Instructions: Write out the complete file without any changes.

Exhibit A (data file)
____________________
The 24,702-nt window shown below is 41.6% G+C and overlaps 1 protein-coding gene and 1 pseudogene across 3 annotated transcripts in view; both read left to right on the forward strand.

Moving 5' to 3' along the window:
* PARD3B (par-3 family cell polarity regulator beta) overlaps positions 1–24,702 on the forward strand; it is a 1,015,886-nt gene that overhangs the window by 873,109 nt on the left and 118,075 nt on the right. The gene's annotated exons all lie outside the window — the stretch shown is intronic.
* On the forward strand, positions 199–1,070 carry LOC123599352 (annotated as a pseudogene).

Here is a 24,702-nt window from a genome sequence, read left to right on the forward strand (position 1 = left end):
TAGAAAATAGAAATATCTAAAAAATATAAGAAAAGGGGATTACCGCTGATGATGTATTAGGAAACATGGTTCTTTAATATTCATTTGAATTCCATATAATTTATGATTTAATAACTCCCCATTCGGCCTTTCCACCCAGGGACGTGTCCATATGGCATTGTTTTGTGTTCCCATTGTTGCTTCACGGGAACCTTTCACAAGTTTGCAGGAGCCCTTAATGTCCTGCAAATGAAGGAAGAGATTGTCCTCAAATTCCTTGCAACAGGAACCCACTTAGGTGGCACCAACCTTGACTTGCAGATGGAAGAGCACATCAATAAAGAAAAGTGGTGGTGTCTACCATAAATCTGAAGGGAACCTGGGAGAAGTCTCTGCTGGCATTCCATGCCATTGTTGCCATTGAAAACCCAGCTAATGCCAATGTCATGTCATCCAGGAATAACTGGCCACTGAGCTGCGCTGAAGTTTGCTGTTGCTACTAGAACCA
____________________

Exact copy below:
The 24,702-nt window shown below is 41.6% G+C and overlaps 1 protein-coding gene and 1 pseudogene across 3 annotated transcripts in view; both read left to right on the forward strand.

Moving 5' to 3' along the window:
* PARD3B (par-3 family cell polarity regulator beta) overlaps positions 1–24,702 on the forward strand; it is a 1,015,886-nt gene that overhangs the window by 873,109 nt on the left and 118,075 nt on the right. The gene's annotated exons all lie outside the window — the stretch shown is intronic.
* On the forward strand, positions 199–1,070 carry LOC123599352 (annotated as a pseudogene).

Here is a 24,702-nt window from a genome sequence, read left to right on the forward strand (position 1 = left end):
TAGAAAATAGAAATATCTAAAAAATATAAGAAAAGGGGATTACCGCTGATGATGTATTAGGAAACATGGTTCTTTAATATTCATTTGAATTCCATATAATTTATGATTTAATAACTCCCCATTCGGCCTTTCCACCCAGGGACGTGTCCATATGGCATTGTTTTGTGTTCCCATTGTTGCTTCACGGGAACCTTTCACAAGTTTGCAGGAGCCCTTAATGTCCTGCAAATGAAGGAAGAGATTGTCCTCAAATTCCTTGCAACAGGAACCCACTTAGGTGGCACCAACCTTGACTTGCAGATGGAAGAGCACATCAATAAAGAAAAGTGGTGGTGTCTACCATAAATCTGAAGGGAACCTGGGAGAAGTCTCTGCTGGCATTCCATGCCATTGTTGCCATTGAAAACCCAGCTAATGCCAATGTCATGTCATCCAGGAATAACTGGCCACTGAGCTGCGCTGAAGTTTGCTGTTGCTACTAGAACCA